New York City startup KeyMe is clearly vying to put locksmiths and key makers out of business by offering kiosks that can instantly 3D print a new key from a photograph.
People lose their keys all the time, or even worse, lock their keys inside their car or house. Unfortunately, it can cost a huge amount of money to call a locksmith to pick the lock, and even more to completely change the locks.
So instead, KeyMe users can pre-emptively scan and digitally backup their keys using a smartphone app.
KeyMe requires users to photograph both sides of their key on a white piece of paper. They then need to sign up to an account linked with their credit card and address. The image of the key is stored either on the mobile device or in KeyMe's cloud.
When a key is lost and a new one needed in a hurry, users head down to the local KeyMe kiosk, go through fingerprint authentication and request to have the stored key printed out in front of them.
Printing out a key stored in the cloud starts from $20 (£13) each, but users can also do things the old-fashioned way (with a modern twist) and bring their key to the kiosk to be duplicated.
In this case, brass keys cost roughly between $3-$6 (£2-£4) to duplicate, while car keys cost between $20-$65, and this is roughly as much as a key duplication service in a shop would cost.
There are almost two dozen kiosks located at convenience and home improvement stores in New York, such as 7-Eleven, Lowe's and Bed Bath & Beyond. By the end of February 2015, there will be 100 across the US.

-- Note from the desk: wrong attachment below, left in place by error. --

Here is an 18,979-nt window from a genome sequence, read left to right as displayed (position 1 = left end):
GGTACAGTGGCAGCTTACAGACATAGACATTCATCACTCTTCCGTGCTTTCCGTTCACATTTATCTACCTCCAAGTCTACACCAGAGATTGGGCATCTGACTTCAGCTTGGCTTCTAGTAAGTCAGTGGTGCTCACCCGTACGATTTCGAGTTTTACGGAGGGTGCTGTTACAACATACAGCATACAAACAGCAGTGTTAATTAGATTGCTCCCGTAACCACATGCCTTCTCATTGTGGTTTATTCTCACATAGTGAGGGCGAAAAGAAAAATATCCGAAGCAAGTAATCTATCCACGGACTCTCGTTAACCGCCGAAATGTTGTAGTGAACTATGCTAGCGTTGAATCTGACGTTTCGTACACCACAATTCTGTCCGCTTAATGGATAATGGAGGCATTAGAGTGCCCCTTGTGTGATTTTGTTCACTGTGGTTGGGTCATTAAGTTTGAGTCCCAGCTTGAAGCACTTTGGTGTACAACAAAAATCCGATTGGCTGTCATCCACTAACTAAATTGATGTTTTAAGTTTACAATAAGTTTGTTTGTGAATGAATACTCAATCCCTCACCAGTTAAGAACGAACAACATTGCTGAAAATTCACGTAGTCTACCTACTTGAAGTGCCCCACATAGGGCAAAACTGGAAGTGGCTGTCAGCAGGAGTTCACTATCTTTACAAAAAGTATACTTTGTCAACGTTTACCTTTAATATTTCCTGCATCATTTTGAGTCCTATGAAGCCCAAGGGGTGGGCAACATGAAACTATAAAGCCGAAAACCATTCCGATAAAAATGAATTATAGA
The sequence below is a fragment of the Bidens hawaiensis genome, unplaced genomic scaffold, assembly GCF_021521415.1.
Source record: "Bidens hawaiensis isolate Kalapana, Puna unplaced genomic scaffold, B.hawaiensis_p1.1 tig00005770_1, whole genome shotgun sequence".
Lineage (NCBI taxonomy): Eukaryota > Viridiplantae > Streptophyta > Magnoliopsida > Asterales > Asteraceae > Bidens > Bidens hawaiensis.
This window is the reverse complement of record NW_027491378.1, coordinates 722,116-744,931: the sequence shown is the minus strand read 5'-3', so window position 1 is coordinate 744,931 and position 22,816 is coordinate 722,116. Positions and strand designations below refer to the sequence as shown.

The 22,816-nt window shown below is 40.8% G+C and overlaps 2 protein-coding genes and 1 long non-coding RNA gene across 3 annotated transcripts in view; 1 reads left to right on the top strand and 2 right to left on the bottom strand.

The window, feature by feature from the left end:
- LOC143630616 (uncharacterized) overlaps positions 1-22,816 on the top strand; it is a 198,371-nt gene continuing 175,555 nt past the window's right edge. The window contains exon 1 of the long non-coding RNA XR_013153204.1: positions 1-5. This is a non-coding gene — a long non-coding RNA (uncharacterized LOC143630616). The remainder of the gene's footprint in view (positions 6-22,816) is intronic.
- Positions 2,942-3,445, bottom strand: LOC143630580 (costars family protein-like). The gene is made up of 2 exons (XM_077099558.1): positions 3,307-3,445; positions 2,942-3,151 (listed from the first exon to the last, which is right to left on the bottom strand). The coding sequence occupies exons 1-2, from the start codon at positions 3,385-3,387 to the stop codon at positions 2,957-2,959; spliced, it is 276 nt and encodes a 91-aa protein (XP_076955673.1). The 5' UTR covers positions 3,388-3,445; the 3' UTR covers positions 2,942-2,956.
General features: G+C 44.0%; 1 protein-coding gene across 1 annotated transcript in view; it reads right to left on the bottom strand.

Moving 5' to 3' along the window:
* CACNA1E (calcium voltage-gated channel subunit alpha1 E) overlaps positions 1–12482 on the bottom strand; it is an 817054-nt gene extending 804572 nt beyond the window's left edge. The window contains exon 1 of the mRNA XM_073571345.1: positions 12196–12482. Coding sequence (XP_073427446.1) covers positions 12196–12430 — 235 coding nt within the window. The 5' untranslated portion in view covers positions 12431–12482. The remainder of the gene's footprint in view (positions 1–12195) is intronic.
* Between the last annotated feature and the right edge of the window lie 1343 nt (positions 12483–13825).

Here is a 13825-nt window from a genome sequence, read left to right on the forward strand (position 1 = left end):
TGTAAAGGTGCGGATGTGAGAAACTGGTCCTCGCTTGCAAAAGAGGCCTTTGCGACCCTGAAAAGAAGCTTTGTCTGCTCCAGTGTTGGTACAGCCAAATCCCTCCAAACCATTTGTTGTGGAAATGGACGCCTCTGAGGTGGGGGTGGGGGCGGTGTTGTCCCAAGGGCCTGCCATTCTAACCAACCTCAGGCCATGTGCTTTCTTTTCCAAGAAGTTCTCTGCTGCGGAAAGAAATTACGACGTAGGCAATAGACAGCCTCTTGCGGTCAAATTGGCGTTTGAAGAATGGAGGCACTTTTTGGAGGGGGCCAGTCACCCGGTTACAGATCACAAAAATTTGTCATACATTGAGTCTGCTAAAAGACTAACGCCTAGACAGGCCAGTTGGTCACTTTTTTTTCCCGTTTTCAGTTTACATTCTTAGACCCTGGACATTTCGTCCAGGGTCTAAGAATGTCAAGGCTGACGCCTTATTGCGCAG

The service has now made several hundred thousand keys since its inception and many of its customers also store a copy of their keys in the cloud with them.
Although there are concerns that KeyMe's services could be used by criminals to duplicate keys by hacking the kiosk or the system, the founders say that their service has similar security to credit and ATM card issuers, such as encryption, SSL, HSTS, and PCI Service Provider Level 1 certified compliance.
If the key hasn't been scanned in the exact way the app dictates, which is four inches away from the smartphone camera lens on a white piece of paper, then the KeyMe system will refuse to accept the image.
The company also doesn't store any information about the key, such as which lock it opens and where, and customers are alerted immediately about any activity on their accounts.
"Like an ATM, all transactions are recorded to provide an added layer of security. Our mobile app requires user verification, a valid credit card, a USPS-verified mailing address and an Apple-verified device and ID to purchase a key," Michael Harbolt, KeyMe's vice president of marketing, told IBTimes UK.
"So unless a criminal has all the details for your account, they wouldn't be able to duplicate your key unless they did it the old-fashioned way – by physically taking your key to a locksmith to duplicate."
Of course, there's nothing to say that you couldn't use your smartphone to sneakily take photos of someone else's keys and then order duplicates to be made, but Harbolt says that the paper trail created by KeyMe makes this prohibitive.
"Or you could take the same amount of time you would have taken to do the above and simply walk down to your local locksmith and get a copy made by paying cash and not providing any method of identifying you by dropping the keys into lost and found," he stressed.
"Given a choice of these two options - one where you can easily be identified, and one where there is no risk of being identified - as a criminal, which option are you more likely to pursue when attempting to commit a crime?
"KeyMe's process of digitally copying keys creates more control and accountability than has ever been possible before in this industry."
The firm intends to expand its service to other countries in the near future, but is currently focusing on the US market, and an app for Android users.